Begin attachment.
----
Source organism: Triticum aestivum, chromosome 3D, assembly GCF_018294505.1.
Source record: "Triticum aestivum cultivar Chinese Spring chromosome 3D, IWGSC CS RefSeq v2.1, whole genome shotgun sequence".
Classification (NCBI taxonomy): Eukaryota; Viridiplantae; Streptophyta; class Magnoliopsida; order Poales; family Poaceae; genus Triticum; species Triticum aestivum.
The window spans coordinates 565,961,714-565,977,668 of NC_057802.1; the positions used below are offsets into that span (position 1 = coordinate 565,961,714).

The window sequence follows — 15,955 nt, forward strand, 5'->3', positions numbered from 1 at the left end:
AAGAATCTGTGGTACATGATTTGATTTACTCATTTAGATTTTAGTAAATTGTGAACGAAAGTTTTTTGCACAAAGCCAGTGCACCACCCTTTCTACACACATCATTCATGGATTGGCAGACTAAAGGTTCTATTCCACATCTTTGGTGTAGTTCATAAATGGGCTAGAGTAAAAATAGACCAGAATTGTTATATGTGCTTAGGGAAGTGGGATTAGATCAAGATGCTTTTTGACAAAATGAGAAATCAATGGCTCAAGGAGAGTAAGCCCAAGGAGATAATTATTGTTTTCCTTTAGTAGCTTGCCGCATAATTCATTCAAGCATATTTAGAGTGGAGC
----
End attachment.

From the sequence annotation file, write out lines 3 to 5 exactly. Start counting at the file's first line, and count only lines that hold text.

Classification (NCBI taxonomy): Eukaryota; Viridiplantae; Streptophyta; class Magnoliopsida; order Poales; family Poaceae; genus Triticum; species Triticum aestivum.
The window spans coordinates 565,961,714-565,977,668 of NC_057802.1; the positions used below are offsets into that span (position 1 = coordinate 565,961,714).

The window sequence follows — 15,955 nt, forward strand, 5'->3', positions numbered from 1 at the left end: